Guyana deserves the limelight

By Shelagh Plunkett

Shelagh Plunkett
Shelagh Plunkett

When I tell people I spent part of my adolescence in Guyana, most look at me with a blank expression.

I imagine them turning their heads a little sideways like a puzzled dog. Guyana? Oh – it must have been fascinating seeing Africa in the 1970s. Things get no clearer when I correct their geography and try to explain that Guyana is a little country in South America … except not … more of the Caribbean than the continent, English-speaking, post-colonial, not Spanish.

But that may change. Guyana, for so long spoken of in the international press only when its magenta stamp went up for auction, has had a little media shine put on its jungle greens and its lofty falls. A few months ago, National Geographic magazine listed the country as one of its “best trips” of 2014. Citing “extravagant natural resources” and green anacondas that “tip the scales at 550 pounds,” the magazine has caught on to Guyana’s vast but mostly untapped potential as an eco-tourism destination.

“Our guests come to watch for toucans and scarlet macaws,” the owner of a Rupununi lodge says. The fact that Guyana is so little known makes it all the tastier to those who seek out the remote corners that still carry a patina of danger.

So it was as well the last time Guyana made it into the international media in a large way. In 1974 the New Yorker sent a journalist to Georgetown and then ran Jane Kramer’s “Letter from Guyana” over 24 pages of the September issue. That’s a lot of print landscape to devote to a tiny country that most people beyond the Caribbean had never heard of. It was all about the looking and the whisper of danger but in the New Yorker’s case there was no mention of mammoth snakes.

In 1974 the point was to offer fearful American readers a peek at a socialist / communist / anti-American / China-supported / potentially troublemaking / itty bitty upstart of a newly post-colonial nation. The New Yorker was answering an existing curiosity. People had heard things and wanted to know what was going on in that far off spot. Well, it was the height of the Cold War, and Guyana was good friends with Cuba. Nuff said.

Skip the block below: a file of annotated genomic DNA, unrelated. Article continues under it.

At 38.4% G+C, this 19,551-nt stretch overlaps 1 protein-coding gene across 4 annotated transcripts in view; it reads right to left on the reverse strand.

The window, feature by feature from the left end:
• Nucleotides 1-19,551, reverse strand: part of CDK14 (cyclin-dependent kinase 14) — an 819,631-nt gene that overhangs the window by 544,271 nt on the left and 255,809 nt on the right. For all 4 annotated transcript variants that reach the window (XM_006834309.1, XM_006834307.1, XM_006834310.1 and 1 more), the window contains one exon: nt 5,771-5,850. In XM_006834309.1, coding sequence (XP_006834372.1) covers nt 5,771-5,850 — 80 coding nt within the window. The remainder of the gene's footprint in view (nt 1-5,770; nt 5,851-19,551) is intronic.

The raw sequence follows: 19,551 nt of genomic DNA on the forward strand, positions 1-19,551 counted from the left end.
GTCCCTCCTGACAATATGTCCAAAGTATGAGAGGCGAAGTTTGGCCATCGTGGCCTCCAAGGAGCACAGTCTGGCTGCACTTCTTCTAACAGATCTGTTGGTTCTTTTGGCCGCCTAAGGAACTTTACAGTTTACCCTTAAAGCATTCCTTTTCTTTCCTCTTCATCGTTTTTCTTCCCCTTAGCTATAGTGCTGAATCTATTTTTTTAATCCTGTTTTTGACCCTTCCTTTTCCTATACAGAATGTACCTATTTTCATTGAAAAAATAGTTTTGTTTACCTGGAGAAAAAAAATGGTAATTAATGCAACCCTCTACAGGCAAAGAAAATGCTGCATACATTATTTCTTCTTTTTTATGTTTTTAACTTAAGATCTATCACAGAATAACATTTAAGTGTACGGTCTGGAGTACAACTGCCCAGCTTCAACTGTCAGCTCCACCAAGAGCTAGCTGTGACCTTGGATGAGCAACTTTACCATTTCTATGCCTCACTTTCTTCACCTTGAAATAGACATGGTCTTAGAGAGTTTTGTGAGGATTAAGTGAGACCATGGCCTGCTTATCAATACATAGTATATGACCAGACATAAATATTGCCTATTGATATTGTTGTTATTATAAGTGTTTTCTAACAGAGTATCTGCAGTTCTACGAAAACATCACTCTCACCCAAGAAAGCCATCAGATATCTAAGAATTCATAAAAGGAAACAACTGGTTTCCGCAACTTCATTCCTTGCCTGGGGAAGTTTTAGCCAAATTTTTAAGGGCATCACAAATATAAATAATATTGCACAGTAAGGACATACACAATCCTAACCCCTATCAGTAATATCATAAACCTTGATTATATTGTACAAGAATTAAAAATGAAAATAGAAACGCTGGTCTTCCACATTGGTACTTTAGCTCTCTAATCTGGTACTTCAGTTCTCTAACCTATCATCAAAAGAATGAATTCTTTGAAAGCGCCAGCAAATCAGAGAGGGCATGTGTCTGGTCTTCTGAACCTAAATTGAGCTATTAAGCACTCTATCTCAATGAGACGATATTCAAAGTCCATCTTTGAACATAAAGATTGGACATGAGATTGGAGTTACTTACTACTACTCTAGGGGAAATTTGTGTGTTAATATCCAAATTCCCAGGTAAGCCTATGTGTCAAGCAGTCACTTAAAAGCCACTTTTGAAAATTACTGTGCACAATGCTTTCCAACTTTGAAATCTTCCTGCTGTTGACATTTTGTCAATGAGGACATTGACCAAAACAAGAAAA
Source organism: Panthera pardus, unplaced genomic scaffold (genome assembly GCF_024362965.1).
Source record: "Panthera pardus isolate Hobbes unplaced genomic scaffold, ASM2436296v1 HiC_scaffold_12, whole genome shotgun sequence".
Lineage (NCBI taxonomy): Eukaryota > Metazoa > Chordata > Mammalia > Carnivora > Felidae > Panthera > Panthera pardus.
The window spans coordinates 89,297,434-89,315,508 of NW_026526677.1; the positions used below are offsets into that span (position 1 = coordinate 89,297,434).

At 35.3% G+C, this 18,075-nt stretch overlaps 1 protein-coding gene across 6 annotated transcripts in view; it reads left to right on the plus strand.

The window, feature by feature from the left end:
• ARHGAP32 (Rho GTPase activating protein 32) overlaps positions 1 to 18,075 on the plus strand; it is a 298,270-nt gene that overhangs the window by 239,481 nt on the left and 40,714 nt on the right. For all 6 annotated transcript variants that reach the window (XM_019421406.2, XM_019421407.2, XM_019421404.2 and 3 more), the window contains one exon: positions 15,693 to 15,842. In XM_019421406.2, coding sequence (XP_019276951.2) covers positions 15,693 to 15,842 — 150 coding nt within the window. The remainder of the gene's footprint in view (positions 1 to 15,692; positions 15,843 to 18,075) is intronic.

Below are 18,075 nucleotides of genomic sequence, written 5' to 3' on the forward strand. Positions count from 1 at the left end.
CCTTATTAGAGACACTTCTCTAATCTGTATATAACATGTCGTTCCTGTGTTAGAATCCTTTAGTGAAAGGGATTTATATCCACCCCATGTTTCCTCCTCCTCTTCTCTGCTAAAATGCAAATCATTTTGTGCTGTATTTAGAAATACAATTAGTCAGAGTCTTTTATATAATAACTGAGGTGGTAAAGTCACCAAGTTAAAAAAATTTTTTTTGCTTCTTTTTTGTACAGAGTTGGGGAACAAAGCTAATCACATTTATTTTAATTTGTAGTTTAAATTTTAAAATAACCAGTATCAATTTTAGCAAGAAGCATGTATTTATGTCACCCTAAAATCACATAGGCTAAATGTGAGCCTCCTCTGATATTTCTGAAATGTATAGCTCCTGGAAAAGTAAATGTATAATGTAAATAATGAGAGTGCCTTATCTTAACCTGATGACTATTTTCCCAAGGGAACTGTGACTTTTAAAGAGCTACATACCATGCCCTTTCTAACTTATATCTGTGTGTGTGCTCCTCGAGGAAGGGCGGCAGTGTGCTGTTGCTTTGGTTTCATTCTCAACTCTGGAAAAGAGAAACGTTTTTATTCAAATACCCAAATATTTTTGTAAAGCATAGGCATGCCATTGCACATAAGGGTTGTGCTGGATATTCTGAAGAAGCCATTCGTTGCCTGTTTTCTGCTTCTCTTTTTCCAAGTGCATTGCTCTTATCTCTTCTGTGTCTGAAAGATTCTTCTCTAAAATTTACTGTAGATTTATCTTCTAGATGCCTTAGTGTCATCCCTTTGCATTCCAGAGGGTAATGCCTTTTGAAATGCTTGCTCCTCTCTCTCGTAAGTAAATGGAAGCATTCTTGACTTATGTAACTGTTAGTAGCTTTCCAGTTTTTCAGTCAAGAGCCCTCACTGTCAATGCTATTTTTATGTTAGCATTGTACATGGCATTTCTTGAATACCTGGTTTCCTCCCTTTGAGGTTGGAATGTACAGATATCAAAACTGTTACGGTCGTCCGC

Whatever interest the New Yorker’s long and snidely toned article – it describes the coastline as looking “like the ends of the earth” – may have garnered the country, it’s debatable that the Guyanese benefitted from the attention. But, of course, that wasn’t the objective.

Things are a little different now. The primary concerns of the Cold War era haven’t left us, but the focus has shifted. The threat of communism has been replaced with the menace of terrorism, and little Caribbean nations with socialistic leaders are now draped with a different sort of outfit when they appear in the media.

The question is whether or not the attention will bring anything brighter to the people occupying the country being gazed at. Will the National Geographic’s touting of Guyana’s exquisite vistas and rare fauna have an impact? Will the Guyanese benefit?

The answer depends on the Guyanese and how they choose to respond to this latest bit of attention. But, one thing for sure – neither National Geographic nor its readers care at all about the Guyanese; if the country’s million-acre rain forest reserves are cut down or its 20-foot black caimans die off, tourist eyes will turn elsewhere and Guyana will, again, slip off the pages of world media.

Shelagh Plunkett is a writer based in Montreal.